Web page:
Looking Behind the New AT&T Card You will find some pretty appealing features, such as no annual fee ever. But watch out for the Universal card's steep interest rate, which is now at 18.9%, and a little nickel-and-diming.
By John Sims

(MONEY Magazine) – Chances are you've been intrigued by the ads for the new AT&T Universal Visa and MasterCard. Guarantees of no annual fee ever (national average: $18.65) and 10% discounts on long-distance charge calls have already persuaded more than a million people to apply for the card. That makes AT&T Universal one of the 40 most widely held bankcards in America, after only six months on the market. Whether you should ring up AT&T (800-662-7759) and join the crowd, however, depends on which credit cards you already hold and how you use your plastic. Some people, such as those with $50-a-year gold cards who pay their bills in full each month, will do well to switch to AT&T; others will be better off sticking with the cards they now have. It all depends. If nothing else, regard the introduction of the AT&T Universal as the impetus you may need to re-evaluate your card collection. After all, few of us truly need each and every one of the seven charge cards (up from five on average in 1980) that we carry. If you shop carefully, you may be able to slash your credit balances by finding alternative cards that cost less. Need a further nudge? Starting in January, none of the interest you pay on your credit cards will be tax deductible. First, a profile of the new card on the block. Essentially, it's a beefed-up Visa or MasterCard issued through the newly created Universal Bank in Columbus, Ga. It also comes in a gold Visa incarnation, which brings extra features such as coverage for the replacement of lost airline tickets and medical and legal assistance. The gold card has an initial $5,000 credit limit, twice that of the standard card. Only if you fail to charge at least one purchase a year on your card are you subject to an as yet unspecified annual fee. AT&T's interest rate is pegged at 8.9 percentage points over the prime rate (10% today) and is set quarterly. Right now, that puts the rate at a high 18.9%. That's a whisker below the 19.8% charge of nine of the 10 biggest card issuers. But don't forget that AT&T's tab is variable. Thus, Universal customers could be in for a rude surprise if the prime shoots up to, say, 12%. If you carried a $2,500 balance -- interest begins accruing after a 25-day grace period -- AT&T's rate would be 20.9% and your annual interest cost would be $522.50. Ohio Savings, which has a 14.75% fixed rate on its Visa and MasterCard, would run you only $368.75. Needless to say, such a difference would more than make up for the cards' $18 annual fee. The no-fee AT&T card, then, is a far better option for the 35% of cardholders who pay their balances in full each month than it is for the roughly two-thirds who let their charges ride. Depending on the size of their , balances, such revolvers can do better overall by choosing one of the low-rate cards listed each month in the Money Scorecard (see page 17). Yet even if the Universal card is not right for you, you're likely to profit from its existence. AT&T's boffo success has begun forcing other issuers to shower their cardholders with perks so they won't defect -- although few go the no-fee route. Starting this fall, more than 40 banks, including Citibank, Security Pacific and Household Bank will offer MCI service on long-distance calls charged with their Visa and MasterCards. What's more, extended-warranty and buyer-protection insurance are now part of the package for the American Express green card and many other Visas and MasterCards. And this fall MasterCard -- taking a cue from Sears' Discover Card (35 million holders), which pays a cash rebate of up to 1% of annual purchases -- will offer 10% to 50% discounts at stores such as Montgomery Ward, Toys R Us and Casual Corner. All these developments suggest that cardholders should adopt new strategies, says Robert McKinley, the Frederick, Md. publisher of RAM Research's Bankcard Update newsletter. His approach: Get one no-fee Visa or MasterCard with a grace period of 25 or 30 days. Use this one as a convenience card for small purchases and pay off your charges in full each month. ''Don't worry about the interest rate because you won't be paying interest,'' says McKinley. AT&T Universal could be your convenience card. Then get a second Visa or MasterCard with the lowest interest rate possible -- say 14% -- and use it to spread out payments on bigger purchases. You should also consider switching to AT&T if: -- You have the American Express card with its $55 annual fee and wouldn't mind replacing it with a gold Visa card. Since you're already settling up monthly, the no-fee aspect of the Universal is a real plus. -- You have a gold Visa or MasterCard with an annual fee and generally pay off your monthly balance. But gold cardholders who tend to pay interest should compare their finance rate with AT&T's before making the switch. Now for AT&T's nickel-and-dime stuff. Phone charges must be paid in full each month. AT&T also charges $35.75 for a $1,000 cash advance paid after 30 days, compared with $26.50 with a Citibank Visa or MasterCard. And if you want three or more Universal cards, the no-fee pledge vanishes. You'll pay $10 a year for each card after your first two.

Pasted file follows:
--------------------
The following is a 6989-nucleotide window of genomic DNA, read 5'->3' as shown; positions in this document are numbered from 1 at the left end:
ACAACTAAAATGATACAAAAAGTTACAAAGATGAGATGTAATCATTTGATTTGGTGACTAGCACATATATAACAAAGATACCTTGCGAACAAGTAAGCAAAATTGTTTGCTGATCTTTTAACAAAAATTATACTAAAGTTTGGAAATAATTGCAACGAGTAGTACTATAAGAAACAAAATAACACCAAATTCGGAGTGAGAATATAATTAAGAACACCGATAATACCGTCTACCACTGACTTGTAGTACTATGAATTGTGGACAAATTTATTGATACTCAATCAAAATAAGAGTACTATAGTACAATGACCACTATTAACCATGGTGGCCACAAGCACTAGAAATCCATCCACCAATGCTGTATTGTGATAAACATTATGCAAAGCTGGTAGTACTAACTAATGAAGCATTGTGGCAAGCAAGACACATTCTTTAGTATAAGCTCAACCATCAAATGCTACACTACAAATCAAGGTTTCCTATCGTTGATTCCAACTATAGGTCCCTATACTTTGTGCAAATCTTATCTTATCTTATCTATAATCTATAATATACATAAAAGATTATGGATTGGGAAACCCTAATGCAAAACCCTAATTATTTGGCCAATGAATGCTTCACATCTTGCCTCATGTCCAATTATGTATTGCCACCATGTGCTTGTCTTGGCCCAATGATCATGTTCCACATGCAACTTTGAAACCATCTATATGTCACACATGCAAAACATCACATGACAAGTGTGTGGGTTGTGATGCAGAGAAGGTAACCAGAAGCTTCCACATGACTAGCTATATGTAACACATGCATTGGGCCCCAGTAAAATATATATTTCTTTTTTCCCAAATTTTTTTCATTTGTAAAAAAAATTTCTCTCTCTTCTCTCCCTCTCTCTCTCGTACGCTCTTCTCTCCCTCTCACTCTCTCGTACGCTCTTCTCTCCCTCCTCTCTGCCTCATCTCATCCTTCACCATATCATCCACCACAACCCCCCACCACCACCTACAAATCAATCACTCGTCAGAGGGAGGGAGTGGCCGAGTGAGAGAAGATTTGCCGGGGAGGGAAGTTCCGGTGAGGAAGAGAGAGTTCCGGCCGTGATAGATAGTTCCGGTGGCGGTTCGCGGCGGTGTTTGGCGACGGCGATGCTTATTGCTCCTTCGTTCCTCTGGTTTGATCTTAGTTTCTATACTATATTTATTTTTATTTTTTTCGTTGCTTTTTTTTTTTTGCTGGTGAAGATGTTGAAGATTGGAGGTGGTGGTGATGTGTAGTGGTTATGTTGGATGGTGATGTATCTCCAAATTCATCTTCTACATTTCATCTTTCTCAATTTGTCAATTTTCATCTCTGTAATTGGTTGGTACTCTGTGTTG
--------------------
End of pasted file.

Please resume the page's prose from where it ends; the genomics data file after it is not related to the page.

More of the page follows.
BOX: AT&T Universal at a glance

Annual fee: None -- ever -- if you get the card in 1990 and make at least one purchase a year

Interest rate: 8.9 percentage points above the prime rate, adjusted quarterly. Current rate: 18.9%.

Grace period: 25 days

Maximum initial credit line: $2,500 on standard Visa and MasterCard; $5,000 with Gold Visa

Additional features: 10% off AT&T long-distance calls; 90-day buyer-protection coverage; up to one year extended-warranty coverage; collision damage insurance for rental cars; $100,000 worth of travel accident insurance

How to apply: Call 800-662-7759.